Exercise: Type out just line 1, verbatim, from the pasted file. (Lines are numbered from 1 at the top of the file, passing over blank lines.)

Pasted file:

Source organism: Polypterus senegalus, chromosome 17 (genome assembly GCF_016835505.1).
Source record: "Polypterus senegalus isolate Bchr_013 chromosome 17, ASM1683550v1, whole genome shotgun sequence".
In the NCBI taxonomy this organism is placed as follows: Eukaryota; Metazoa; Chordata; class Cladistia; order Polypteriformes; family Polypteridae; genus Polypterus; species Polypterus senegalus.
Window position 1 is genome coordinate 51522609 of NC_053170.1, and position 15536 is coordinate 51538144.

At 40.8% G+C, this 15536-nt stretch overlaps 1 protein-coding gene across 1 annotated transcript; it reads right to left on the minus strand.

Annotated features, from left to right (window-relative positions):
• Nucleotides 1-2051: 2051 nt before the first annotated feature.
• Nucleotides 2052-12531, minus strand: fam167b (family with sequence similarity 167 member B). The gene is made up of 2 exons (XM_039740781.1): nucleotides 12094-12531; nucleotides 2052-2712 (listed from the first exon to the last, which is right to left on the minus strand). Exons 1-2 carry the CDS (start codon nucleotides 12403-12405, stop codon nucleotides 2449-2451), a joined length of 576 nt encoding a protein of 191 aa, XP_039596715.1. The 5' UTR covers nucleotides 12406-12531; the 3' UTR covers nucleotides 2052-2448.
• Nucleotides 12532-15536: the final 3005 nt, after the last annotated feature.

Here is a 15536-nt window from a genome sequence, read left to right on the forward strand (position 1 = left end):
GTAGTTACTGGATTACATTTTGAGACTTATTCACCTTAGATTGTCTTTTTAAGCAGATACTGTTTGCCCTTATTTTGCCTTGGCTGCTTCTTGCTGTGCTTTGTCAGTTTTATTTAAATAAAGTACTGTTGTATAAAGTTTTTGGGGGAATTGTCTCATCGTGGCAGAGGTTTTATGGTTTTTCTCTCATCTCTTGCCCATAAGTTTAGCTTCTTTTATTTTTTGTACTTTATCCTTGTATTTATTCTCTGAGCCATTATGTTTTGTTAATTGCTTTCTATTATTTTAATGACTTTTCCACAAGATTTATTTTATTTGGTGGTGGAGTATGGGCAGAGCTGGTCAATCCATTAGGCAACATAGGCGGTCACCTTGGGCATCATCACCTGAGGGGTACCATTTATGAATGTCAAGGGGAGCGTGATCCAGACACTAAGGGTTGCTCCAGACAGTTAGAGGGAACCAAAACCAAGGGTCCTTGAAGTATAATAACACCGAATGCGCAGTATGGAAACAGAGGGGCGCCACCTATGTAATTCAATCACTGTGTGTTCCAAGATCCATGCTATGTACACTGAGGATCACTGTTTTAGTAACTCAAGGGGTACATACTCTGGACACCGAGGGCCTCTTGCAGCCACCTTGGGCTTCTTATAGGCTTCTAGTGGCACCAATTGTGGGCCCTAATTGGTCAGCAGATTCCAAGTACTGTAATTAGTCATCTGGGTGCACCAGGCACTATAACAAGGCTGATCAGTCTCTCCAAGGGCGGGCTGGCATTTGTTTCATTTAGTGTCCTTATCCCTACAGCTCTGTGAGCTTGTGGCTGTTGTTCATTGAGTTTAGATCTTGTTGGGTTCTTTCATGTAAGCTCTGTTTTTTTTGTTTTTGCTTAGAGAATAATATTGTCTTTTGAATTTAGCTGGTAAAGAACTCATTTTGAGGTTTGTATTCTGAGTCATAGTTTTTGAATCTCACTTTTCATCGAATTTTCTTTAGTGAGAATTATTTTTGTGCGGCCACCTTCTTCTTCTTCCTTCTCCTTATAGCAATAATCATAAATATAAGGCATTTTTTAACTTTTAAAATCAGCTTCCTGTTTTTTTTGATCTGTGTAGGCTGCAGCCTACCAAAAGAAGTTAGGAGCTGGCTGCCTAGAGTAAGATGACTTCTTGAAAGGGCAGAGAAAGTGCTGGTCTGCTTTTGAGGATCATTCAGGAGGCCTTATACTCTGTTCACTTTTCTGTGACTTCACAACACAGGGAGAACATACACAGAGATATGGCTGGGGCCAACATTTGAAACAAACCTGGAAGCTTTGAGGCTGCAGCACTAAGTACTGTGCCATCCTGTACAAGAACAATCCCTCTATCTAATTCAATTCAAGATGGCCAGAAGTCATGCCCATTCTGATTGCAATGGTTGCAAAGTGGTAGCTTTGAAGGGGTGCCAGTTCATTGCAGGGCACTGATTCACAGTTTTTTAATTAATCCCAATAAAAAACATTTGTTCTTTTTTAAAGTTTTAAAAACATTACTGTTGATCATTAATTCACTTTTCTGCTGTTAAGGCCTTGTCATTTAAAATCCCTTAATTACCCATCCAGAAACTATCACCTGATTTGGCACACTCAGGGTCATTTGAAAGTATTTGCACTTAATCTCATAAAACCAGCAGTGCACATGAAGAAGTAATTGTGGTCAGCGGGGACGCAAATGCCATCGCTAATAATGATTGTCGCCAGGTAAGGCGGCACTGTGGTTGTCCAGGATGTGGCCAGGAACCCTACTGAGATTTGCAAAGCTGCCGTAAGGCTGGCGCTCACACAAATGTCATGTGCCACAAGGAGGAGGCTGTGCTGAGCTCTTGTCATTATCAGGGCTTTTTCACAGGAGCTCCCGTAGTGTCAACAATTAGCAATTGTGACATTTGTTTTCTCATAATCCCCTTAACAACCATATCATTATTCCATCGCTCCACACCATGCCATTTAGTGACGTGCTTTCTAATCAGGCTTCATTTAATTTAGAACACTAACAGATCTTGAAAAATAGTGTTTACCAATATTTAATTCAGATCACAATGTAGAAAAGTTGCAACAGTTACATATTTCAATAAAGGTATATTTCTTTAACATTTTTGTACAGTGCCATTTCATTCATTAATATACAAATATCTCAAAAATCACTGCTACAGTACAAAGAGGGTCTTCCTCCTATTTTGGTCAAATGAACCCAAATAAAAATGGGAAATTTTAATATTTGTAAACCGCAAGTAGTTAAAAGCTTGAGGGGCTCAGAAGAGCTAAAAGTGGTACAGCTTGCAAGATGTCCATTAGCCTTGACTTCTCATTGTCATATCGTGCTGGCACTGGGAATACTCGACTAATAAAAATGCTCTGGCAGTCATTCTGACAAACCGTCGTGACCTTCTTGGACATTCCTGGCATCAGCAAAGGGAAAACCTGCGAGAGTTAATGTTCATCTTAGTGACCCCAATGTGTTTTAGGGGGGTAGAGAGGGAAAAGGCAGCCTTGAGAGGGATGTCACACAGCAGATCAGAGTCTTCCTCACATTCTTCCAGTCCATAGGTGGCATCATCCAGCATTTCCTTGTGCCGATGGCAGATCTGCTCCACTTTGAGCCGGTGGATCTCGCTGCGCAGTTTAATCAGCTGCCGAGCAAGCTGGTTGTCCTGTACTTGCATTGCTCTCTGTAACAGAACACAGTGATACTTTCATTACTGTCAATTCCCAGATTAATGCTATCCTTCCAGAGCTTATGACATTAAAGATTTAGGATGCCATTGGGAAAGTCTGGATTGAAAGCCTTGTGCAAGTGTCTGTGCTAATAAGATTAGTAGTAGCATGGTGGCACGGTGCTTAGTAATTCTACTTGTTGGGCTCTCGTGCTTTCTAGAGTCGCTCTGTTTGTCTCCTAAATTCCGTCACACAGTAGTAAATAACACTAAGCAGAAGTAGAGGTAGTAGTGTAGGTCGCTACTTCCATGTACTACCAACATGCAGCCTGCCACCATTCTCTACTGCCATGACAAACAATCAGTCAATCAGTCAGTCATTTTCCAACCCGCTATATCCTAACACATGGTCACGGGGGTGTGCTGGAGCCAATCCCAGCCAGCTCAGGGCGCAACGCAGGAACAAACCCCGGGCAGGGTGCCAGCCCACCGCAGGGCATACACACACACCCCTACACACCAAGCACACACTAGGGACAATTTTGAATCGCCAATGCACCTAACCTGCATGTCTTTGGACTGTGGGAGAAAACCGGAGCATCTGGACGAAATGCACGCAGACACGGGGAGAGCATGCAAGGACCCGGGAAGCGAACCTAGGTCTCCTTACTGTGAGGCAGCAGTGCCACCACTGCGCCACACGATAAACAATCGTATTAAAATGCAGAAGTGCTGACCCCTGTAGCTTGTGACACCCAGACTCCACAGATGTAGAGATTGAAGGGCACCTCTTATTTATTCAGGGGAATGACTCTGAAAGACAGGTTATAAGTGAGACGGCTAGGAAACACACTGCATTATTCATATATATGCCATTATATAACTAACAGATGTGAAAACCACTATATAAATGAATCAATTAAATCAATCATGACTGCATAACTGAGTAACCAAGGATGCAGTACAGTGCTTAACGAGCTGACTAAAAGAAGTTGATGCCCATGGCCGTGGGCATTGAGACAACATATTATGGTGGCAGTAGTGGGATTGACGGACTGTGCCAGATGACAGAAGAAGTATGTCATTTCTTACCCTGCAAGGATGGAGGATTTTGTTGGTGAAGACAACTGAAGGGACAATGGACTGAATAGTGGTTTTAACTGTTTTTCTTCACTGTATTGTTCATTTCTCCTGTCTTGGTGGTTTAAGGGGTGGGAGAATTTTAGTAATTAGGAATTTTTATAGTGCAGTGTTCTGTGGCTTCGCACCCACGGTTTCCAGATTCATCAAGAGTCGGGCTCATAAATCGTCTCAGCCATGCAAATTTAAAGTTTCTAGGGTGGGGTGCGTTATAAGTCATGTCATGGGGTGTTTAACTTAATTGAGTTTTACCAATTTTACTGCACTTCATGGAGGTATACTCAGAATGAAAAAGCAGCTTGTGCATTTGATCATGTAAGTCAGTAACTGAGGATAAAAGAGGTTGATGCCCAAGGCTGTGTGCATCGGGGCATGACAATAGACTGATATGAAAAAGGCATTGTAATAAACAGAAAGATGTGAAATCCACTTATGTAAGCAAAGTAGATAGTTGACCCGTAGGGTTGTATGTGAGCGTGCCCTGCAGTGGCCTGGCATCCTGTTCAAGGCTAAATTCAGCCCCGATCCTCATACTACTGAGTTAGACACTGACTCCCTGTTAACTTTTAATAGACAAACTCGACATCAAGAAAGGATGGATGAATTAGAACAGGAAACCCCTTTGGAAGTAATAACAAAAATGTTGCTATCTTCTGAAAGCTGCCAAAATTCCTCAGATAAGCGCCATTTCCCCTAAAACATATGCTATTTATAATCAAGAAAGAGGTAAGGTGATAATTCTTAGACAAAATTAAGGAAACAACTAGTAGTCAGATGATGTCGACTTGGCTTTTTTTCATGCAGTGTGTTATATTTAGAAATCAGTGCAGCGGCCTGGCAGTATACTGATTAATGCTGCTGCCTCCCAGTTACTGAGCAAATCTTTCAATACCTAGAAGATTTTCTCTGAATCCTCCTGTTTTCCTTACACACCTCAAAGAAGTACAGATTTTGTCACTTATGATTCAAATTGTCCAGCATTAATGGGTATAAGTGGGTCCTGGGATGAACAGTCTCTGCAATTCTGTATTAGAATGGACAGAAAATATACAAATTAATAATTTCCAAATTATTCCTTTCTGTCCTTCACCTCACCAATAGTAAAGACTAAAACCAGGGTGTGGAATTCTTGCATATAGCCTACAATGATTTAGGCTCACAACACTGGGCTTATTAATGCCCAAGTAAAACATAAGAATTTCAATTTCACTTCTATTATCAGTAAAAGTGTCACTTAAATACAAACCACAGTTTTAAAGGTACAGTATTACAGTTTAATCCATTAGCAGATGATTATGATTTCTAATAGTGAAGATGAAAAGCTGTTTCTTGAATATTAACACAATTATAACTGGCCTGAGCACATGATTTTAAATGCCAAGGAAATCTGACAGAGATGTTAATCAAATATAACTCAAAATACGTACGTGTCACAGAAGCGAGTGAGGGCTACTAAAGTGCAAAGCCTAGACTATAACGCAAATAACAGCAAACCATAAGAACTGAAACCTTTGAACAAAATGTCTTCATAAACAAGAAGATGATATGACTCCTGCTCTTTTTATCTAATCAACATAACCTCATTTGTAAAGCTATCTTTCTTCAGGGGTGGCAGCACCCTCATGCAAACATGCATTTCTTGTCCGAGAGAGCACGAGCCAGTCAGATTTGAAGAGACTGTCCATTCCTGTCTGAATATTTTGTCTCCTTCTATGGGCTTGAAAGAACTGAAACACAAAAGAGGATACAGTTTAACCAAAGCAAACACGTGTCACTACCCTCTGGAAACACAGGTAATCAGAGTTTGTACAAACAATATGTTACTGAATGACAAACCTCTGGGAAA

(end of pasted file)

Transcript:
Source organism: Polypterus senegalus, chromosome 17 (genome assembly GCF_016835505.1).